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Global Studies Course Descriptions

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GS111f    Human Rights in Global Perspective      Offered by Colby's Oak Human Rights Fellow, an examination of the struggle for peace and justice in South Africa with close attention to the violence that kills many young men and the patriarchy that subjugates young women. How did the Truth and Reconciliation work in South Africa, and more recently in Sierra Leone. How are communities coping with youth violence? What are they doing about "ukuthwala" (abductions for forced marriage)? Nongraded. Optional practicum for an additional credit. Prerequisite:  Sophomore or higher standing.     One credit hour.    NHLENGETWA
GS211j    Human Rights and Social Struggles in Global Perspective      Human rights have become one of the primary frameworks for understanding justice and injustice in the world today. Anthropology, however, with its longstanding commitments to exploring diversity and highlighting social inequalities, has often been uneasy with the universalism of human rights advocacy. A critical examination of such issues as relativism, women's and indigenous rights, and genocide. Involves a significant service learning component centered on the Oak Human Rights Fellowship. Students research candidates, develop reports, compare candidates, and nominate finalists to the selection committee. Assignments include written and oral modes of analysis. Strong emphasis on discussion and collaborative debate. Prerequisite:  Anthropology 112 and sophomore or higher standing.     Three credit hours.    FAN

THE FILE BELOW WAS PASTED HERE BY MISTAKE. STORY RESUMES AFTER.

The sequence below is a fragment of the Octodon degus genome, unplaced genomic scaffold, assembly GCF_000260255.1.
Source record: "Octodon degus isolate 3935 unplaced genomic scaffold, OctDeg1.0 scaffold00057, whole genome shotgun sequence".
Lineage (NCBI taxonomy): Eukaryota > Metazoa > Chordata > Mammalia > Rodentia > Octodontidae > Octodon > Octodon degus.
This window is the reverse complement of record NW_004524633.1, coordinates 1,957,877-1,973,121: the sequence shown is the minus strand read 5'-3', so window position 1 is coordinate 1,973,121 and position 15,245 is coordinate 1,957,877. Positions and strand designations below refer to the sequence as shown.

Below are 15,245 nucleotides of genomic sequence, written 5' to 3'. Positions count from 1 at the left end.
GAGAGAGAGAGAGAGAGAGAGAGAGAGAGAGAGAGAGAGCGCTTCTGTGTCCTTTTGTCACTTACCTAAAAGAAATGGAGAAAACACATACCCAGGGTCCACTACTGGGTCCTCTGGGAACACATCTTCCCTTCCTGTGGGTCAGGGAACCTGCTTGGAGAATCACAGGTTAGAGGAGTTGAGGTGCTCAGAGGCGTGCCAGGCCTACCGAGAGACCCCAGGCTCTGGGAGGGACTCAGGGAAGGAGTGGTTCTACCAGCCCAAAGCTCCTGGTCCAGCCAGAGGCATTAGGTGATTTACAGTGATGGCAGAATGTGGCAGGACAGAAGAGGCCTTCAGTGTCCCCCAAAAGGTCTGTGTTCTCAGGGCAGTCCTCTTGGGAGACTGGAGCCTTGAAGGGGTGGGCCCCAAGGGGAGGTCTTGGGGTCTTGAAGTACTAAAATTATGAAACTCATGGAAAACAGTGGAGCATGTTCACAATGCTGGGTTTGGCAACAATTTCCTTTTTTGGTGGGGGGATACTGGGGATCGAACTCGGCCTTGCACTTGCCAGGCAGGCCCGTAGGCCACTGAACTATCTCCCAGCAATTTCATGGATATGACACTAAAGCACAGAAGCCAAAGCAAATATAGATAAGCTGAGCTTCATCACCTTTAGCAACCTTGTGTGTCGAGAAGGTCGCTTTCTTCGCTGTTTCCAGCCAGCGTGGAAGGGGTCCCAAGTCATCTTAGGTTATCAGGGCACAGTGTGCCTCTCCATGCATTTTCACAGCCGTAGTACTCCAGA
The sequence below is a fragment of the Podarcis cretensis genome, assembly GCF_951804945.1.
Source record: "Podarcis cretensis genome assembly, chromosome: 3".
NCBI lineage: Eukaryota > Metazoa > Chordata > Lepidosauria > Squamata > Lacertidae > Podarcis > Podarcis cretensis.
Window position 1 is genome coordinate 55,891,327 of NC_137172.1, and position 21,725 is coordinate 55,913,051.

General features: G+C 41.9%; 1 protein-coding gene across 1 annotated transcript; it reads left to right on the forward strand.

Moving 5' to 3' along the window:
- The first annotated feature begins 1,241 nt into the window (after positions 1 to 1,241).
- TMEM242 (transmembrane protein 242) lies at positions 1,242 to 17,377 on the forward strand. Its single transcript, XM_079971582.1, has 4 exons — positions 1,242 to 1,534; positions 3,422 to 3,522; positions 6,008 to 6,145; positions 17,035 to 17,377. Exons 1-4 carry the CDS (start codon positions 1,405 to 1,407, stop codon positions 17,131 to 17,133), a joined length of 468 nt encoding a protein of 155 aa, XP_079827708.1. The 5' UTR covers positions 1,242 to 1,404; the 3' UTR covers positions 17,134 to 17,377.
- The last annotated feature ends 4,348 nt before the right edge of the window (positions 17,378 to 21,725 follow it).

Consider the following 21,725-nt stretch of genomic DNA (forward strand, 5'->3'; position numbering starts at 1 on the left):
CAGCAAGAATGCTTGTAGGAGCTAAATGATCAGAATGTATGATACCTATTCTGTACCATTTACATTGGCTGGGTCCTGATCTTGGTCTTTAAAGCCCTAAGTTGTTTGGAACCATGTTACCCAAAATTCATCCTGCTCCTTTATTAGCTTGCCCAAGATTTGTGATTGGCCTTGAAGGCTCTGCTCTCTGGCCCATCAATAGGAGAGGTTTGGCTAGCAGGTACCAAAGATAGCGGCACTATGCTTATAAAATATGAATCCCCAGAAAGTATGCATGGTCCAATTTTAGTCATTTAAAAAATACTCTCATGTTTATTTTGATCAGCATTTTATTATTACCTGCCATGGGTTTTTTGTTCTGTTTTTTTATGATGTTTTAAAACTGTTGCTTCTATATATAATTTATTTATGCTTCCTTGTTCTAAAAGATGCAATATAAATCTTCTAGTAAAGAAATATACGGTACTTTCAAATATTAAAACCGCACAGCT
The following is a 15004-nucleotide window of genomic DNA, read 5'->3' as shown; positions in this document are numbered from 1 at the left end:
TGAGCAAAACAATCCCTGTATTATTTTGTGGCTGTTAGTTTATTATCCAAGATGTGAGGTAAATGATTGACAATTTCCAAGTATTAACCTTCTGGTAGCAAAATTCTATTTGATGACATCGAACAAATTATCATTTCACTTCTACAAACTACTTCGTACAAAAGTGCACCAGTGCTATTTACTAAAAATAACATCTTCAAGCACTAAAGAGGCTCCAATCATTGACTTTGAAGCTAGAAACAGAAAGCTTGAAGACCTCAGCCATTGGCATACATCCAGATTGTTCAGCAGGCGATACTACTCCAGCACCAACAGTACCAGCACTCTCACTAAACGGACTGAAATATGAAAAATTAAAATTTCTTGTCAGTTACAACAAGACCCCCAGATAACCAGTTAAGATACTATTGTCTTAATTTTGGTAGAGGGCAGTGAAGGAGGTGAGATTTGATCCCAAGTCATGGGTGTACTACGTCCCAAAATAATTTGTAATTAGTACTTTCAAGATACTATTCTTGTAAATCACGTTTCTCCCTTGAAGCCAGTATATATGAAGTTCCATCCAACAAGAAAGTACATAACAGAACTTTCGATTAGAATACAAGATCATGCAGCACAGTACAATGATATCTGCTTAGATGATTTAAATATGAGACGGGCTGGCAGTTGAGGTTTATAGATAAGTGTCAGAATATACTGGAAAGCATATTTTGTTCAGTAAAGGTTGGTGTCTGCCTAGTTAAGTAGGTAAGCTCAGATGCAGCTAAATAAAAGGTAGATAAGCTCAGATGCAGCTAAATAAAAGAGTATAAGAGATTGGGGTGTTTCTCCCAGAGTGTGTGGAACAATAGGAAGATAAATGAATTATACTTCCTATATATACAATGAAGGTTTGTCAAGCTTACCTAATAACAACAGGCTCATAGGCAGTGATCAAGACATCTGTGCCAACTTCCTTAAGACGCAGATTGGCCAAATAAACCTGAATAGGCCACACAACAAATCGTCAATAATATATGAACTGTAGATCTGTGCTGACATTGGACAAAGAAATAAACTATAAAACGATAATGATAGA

[GS214]    Economic Policy and Performance in Contemporary Latin America      Listed as Economics 214. Prerequisite:  Economics 133 and 134.     Four credit hours.  I.  
[GS243]    Politics of Subnational Culture and Identity in Europe      Listed as Government 243.     Three credit hours.  I.  
GS273s    Economics of Globalization      Listed as Economics 273. Prerequisite:  Economics 133 and 134.     Four credit hours.    LEE
GS297f    Global Health and Human Rights      Explores how human rights discourse is mobilized in medical humanitarian interventions across different ethnographic contexts. Students will interrogate how this discourse is invoked, the intended and unintended outcomes emerging from such interventions, and the politics and ethics that undergird their deployment. We will examine how to understand health as a human right and how to reconcile intersecting discourses that call these rights into question. Focus will be on disentangling the ethics, politics, institutions, and practices that constitute medical humanitarianism, and the implications for claiming human rights. Prerequisite:  Anthropology 112.     Four credit hours.    FAN
[GS352]    Internationalism: From Socialism to the World Social Forum      Since the founding of the International Workingmen's Association in 1864, social movements have established numerous transnational organizations. International solidarity has, nonetheless, often proven susceptible to national antagonisms, most famously in the trenches of World War I. Considers the historical genealogy of today's international movements and their complex relationships to the modern nation-state. Case studies may include labor, anarchist, anticolonial, and indigenous struggles, the World Social Forum, as well as transnational advocacy networks. Assignments include written and oral modes of analysis. Strong emphasis on discussion and collaborative debate. Previously listed as International Studies 397. Prerequisite:  Anthropology 112.     Four credit hours.  S.